View Full Version : House electric question: Flickering lights.

Clarence Martin
12-27-2015, 10:19 AM
Had the kitchen lights flickering yesterday and this Morning. Well, I thought is was a short in the lamp somewhere. Went into the bathroom and the lights flickered a couple of times in there and also in the Living room.


Is this a problem in the Circuit Breaker box or on the power line, that would be the responsibility of the Electric Company to fix? The Electric substation for the houses on this line, have 1,087 customers that get power from that substation. From what I have been told years ago, that Substation is maxed out, 2 or 3 times a year, the power goes out, affecting all those customers. The last time it went out, The power company installed a new transformer right after the power outage .

How do I check to see if it is the house or the main line to the house that is the problem?

Barry McFadden
12-27-2015, 10:25 AM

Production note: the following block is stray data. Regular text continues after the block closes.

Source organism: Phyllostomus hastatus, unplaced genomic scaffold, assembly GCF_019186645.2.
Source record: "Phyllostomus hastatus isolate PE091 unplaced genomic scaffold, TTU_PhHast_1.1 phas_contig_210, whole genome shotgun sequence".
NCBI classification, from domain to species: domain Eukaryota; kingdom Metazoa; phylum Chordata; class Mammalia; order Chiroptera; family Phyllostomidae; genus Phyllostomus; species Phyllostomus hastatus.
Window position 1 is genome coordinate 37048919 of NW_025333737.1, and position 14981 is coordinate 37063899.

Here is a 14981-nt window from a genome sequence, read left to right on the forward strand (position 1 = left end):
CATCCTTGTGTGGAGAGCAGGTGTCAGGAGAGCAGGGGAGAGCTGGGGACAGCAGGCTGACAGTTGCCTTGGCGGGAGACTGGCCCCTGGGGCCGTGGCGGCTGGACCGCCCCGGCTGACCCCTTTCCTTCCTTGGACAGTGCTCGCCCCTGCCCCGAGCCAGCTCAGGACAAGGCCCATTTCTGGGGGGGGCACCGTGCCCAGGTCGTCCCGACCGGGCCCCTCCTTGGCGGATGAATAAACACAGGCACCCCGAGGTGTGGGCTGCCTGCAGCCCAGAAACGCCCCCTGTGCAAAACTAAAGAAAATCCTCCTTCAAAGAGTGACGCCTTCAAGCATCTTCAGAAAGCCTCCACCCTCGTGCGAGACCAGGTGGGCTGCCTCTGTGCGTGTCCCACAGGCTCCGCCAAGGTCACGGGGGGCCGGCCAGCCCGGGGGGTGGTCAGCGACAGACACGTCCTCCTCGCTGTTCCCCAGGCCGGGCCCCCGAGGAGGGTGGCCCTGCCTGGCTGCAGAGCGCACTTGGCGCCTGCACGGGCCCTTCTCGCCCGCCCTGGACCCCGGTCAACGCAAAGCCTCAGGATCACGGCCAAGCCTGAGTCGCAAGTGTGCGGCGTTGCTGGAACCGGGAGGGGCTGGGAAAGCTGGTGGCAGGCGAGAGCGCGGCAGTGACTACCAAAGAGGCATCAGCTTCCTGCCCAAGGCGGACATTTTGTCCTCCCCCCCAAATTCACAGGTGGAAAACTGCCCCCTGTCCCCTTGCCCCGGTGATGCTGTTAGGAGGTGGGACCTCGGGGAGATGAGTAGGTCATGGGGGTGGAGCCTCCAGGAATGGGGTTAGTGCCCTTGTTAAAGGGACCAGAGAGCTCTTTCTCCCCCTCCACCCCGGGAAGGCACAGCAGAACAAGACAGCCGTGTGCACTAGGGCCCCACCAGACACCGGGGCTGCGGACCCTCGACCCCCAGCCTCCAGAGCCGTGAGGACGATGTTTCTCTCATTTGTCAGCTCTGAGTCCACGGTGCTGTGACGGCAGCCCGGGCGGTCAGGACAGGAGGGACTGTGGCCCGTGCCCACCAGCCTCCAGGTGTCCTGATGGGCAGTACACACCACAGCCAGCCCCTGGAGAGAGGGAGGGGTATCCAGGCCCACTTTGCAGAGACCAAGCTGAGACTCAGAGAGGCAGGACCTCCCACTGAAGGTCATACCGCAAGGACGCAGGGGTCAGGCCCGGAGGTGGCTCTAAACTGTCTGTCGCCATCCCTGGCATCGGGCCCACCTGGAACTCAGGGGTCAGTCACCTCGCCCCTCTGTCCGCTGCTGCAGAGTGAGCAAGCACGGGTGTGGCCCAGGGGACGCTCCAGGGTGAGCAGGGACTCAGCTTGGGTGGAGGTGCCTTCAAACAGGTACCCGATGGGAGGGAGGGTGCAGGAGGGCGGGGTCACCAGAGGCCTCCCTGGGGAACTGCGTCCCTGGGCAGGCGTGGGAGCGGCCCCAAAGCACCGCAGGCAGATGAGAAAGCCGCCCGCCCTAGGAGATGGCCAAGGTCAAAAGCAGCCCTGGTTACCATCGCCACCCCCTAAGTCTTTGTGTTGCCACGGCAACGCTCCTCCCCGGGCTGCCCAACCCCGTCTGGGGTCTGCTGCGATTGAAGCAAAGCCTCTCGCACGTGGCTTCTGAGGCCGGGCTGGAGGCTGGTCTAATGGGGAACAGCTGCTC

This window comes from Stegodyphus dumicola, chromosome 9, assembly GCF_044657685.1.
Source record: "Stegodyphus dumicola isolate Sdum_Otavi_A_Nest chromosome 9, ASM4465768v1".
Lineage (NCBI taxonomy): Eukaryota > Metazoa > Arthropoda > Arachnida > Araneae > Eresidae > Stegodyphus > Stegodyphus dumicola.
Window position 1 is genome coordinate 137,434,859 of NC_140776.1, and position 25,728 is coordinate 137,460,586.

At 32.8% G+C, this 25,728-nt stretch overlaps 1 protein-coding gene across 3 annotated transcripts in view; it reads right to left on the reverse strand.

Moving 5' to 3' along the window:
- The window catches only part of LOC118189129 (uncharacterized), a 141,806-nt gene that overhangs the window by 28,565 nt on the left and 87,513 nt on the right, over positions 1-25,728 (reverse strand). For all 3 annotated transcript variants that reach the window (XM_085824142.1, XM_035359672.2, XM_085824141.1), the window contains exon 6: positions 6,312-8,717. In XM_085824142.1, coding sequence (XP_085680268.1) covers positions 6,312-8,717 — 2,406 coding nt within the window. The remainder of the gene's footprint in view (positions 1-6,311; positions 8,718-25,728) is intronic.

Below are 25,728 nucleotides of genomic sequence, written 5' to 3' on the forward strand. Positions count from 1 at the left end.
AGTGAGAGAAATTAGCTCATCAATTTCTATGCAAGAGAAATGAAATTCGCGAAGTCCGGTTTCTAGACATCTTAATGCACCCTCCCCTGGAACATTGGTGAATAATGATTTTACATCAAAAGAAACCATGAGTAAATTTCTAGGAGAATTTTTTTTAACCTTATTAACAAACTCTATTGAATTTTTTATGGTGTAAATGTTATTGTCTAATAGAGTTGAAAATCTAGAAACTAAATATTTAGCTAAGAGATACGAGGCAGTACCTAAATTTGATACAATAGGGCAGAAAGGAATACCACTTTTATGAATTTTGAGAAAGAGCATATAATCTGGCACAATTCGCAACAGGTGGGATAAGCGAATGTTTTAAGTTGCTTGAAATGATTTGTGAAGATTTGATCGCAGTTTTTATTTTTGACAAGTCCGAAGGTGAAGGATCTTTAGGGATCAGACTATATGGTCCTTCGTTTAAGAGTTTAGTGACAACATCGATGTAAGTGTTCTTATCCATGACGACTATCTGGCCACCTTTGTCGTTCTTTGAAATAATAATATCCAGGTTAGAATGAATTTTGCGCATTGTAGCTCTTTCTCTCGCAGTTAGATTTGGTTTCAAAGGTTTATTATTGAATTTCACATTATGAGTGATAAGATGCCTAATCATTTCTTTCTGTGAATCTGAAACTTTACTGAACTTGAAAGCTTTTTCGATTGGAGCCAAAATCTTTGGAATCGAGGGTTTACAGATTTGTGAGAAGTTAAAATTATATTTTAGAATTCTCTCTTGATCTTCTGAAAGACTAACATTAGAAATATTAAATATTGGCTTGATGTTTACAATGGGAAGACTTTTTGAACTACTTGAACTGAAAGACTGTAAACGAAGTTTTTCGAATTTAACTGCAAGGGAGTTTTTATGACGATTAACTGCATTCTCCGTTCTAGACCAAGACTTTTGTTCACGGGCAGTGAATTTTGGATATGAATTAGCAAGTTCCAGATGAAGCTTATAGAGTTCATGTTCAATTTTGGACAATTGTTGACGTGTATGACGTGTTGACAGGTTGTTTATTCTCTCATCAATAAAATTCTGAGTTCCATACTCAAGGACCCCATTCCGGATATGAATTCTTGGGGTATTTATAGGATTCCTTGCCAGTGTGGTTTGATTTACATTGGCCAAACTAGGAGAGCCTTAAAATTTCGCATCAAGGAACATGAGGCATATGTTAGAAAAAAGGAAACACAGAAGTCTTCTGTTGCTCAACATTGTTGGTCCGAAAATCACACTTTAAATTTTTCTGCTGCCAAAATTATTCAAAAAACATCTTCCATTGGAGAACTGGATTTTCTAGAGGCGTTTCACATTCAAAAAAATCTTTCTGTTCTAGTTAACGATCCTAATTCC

I would check with some neighbors and see if any of them is having the same problem....

Bruce Volden
12-27-2015, 10:36 AM

I had the same exact problem a couple years back. I am in a rural area so I could not check to see if the neighbors were experiencing the same fluctuations as me. I called the power folks and they came out. Turned out it was a "loose" neutral connection coming into the house. It "wasn't on their side" and said I should have called an electrician-----BUT----since they were out they would fix it (FREE!!!)
That took care of the problem.


Myk Rian
12-27-2015, 11:51 AM
Our next door neighbor had the same problem this summer. I went over to read the voltages in the main box, and found one leg was going all over the chart.
They called the power company in, and that guy found a bad connection from the pole wire and the house.
Call the power company!!!

Lee Schierer
12-27-2015, 5:31 PM
I agree, check with the neighbors and call the electric company. Flickering caused by loose wiring or debris on the wires leading to the house can cause a power outage of a fire.

Kevin Russell
12-27-2015, 7:02 PM
It's probably a loose wire coming into the meter or power box. My beach house lights were flickering a couple years ago. I checked the power panel and everything was good and tight there but one of the service wires coming from the meter was fluctuating between 100 and 120. The constant arcing caused one of the wires feeding the meter to corrode to where there was only about 25% left. The sheathing was burned up about 6" also. Luckily, there was enough slack that they just cut off the 6 inches of bad wire and hooked it back up. Everything is good now.